Prayer, OT

The OT records many prayers offered to God by his people.  A survey of them helps us to discern a number of basic prayer principles which infuse this most intimate of experiences with God.

  • Although rituals are often associated with OT prayer, the Bible makes a clear distinction between empty formality and true heart worship.  There is such a thing as meaningless prayer.

  • Access to God in prayer is an outcome of covenant relationship.  The OT saint comes to God with confidence because God has chosen to commit himself to a relationship with his people.  Prayer then is an outgrowth of personal relationship and an expression of personal relationship.

  • Appeals in prayer are based either on promises already made in God’s word, or on the revealed character of the Lord.  The basis for confidence in prayer is not what the believer has done or will do, but instead rests on the foundation of who God himself is.

  • God hears every kind of petition.  Prayers offered for the nation and those that are the heart cries of burdened individuals are alike the concern of Israel’s God.  The certainty that God truly does care is an important dimension in true prayer.

  • OT prayer recognizes God as One who is not limited or bound by circumstances.  No matter how grim the situation, God can intervene, through natural processes or by setting aside “natural law.”  Because God’s power is unlimited, the believer can have unlimited confidence in him.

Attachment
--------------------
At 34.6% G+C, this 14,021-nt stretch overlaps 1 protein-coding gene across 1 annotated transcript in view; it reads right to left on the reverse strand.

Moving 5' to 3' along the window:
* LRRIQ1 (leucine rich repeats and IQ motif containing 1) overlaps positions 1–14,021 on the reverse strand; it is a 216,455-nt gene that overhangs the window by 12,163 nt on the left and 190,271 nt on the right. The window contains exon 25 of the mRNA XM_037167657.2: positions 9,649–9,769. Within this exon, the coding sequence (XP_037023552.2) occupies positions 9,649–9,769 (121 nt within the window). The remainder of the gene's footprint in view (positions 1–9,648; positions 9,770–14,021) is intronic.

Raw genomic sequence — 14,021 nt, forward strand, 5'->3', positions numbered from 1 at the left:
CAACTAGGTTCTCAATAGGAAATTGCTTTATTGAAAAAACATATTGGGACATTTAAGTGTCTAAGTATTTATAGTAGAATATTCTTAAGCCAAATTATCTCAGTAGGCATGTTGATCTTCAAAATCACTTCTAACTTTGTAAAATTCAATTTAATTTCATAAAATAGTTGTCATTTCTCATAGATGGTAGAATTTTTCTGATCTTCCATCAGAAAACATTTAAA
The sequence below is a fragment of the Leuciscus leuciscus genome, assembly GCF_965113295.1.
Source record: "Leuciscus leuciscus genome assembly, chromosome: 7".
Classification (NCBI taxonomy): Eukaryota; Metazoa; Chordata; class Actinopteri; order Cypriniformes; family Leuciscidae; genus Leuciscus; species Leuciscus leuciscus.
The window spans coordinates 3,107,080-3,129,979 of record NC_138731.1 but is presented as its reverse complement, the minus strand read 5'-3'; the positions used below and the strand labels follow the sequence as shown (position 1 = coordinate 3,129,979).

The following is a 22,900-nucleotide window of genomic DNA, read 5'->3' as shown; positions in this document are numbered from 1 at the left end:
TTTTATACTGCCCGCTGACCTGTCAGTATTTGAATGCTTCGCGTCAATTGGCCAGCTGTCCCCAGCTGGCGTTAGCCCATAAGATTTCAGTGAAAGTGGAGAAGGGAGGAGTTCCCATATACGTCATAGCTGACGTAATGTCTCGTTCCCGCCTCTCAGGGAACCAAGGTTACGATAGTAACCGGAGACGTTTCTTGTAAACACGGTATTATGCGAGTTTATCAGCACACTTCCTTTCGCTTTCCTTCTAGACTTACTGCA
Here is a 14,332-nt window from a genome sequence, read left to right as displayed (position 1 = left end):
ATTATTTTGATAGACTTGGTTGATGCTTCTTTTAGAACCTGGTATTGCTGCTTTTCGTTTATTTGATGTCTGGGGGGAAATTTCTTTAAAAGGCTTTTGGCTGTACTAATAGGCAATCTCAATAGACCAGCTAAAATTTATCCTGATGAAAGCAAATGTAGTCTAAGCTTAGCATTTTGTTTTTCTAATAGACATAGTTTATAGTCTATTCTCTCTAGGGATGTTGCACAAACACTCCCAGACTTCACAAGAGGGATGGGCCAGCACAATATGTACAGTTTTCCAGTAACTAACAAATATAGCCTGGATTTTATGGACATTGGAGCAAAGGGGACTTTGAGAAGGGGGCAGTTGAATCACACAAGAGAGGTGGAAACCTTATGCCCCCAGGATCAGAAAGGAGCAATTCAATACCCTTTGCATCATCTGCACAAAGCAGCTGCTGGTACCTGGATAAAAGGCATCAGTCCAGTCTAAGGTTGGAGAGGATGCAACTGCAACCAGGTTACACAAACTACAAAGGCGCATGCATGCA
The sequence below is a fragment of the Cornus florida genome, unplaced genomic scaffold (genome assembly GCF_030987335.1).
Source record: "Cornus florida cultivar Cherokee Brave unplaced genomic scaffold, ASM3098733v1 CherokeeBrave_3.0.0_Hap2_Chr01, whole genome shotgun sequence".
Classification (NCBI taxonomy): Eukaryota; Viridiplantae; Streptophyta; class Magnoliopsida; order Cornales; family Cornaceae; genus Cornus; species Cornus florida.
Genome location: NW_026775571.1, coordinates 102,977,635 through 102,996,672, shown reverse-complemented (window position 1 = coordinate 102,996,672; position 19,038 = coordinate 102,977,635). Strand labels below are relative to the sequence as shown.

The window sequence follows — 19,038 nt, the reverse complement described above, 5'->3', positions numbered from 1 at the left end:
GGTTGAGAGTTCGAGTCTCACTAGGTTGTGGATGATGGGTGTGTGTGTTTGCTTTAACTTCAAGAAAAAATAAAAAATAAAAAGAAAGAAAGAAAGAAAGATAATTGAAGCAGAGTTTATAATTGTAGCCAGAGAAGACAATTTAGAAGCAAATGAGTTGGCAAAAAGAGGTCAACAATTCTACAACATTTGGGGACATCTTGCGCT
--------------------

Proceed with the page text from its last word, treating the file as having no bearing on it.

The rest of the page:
• God is sovereign.  No believer has the right to command him, or the wisdom to counsel him.  Prayer in the OT is not an effort to manipulate or an attempt to tell God what he must do.  Instead, prayer is an expression of the believer’s submission to God and his confidence that God’s purposes and plans are best.

  • The believer can be totally honest with God in prayer.  There is no need to pretend – to mask emotions.

  • OT prayer is intimately lined with thanksgiving and praise.  These are offered when prayers are answered, but also often accompany the prayers themselves.  For thanksgiving is appropriate in the unique relationship we have with the Lord, which permits us to talk with him.


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